If however, someone gets to you so badly that you need to vent before you can be calm and professional in dealing with it, the proper way to talk to your boss about it, is to warn them that you need to vent and go someplace private. Some bosses are people you can do this with and others are not, so be aware of what type of boss you have. If this is someone who will take you less seriously for getting frustrated and needing to vent, then do your venting outside the office or by writing a email describing everything you are upset about (make sure to leave the To line blank so you can't accidentally send it).

If you do vent, afterwards, think about the actual actions you want your supervisor to take and then bring them up now that you are calmer.

Be aware that there are two possible special cases that may cause issues in a situation like this and you may need to directly address them.

First if there is a male/female or older/younger or racial difference, you may need to address that. Many studies show that women are interrupted more, talked over more, not allowed to speak more, not paid attention to when they do speak, etc. If you are treated as less than because of your gender or age, then you need to be especially careful to be assertive about the matter. I have also seen this happen to people of color or employees who were significantly younger than the person treating them badly.

When I was a young woman, this was far worse in the workplace and I had to grow a thick skin and learn to speak up in the meeting (although perhaps not starting with a client meeting) and not allow anyone to interrupt me. If they try, I interrupt them right back and claim my voice. If people claimed my ideas as their own, I pointed it out; I stood up for others having the same issues.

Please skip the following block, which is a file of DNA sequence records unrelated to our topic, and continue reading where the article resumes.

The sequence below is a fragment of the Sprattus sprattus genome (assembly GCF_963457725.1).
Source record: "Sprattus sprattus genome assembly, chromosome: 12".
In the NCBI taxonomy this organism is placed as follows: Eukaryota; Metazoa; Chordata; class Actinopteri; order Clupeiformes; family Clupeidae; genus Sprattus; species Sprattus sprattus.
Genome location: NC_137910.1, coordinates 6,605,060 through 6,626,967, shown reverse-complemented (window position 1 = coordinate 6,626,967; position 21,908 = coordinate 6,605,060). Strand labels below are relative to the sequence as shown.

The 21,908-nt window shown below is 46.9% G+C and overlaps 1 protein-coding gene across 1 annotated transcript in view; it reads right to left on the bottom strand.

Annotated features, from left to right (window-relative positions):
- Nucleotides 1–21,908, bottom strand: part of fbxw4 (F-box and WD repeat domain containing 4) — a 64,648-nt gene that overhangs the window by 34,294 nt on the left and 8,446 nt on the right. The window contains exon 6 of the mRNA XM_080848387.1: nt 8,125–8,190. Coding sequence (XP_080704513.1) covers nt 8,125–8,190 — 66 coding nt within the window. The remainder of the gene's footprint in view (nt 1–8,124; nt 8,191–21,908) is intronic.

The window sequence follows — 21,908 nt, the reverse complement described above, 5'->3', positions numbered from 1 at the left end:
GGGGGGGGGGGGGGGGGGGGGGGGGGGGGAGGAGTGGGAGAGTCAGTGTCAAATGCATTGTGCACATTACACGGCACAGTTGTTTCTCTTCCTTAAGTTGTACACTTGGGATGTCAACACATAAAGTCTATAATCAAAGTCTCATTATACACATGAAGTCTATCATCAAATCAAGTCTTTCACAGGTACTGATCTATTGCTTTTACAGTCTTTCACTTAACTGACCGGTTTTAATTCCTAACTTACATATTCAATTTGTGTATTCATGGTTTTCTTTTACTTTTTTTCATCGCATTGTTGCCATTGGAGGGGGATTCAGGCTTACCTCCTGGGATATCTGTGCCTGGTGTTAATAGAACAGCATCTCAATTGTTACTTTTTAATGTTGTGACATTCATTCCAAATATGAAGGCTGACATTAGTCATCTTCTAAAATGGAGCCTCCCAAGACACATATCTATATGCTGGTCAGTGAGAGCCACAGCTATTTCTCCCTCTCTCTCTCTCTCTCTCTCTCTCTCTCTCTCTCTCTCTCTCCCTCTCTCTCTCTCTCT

When people know you will stand up for yourself, they spend less time trying to undermine you. Many women, however, are socialized to not do those things and then the situation tends to get worse instead of better. If you are in this situation, there are some books on communication that you need to read to understand how to better get your idea across. Deborah Tannen has written several goo books on this subject and Talking from 9-5 is a good place to start to become a better communicator. As a business analyst, your job is communication, make sure you learn to do it well.

Another issue is that some developers have a problem with anyone who isn't one. Your boss can tell you if this is a problem here. With a person like this, it is better not to automatically invite them to client meetings, but to get their inputs beforehand instead. Remember, communicating with the client is your primary responsibility not theirs. You should be controlling all interactions with the client and they can't behave, they don't get to play.

  • Thank you for your reply. I am actually a female Business Analyst, and my issue was with a male developer team leader who has worked for the company 8 years or so. I actually was thinking that this was the issue but I didn't want it to get to my head. I feel like next time when this happens with somone else I will address them because I want to assert myself. – l1ghtblue Jun 9 '17 at 16:26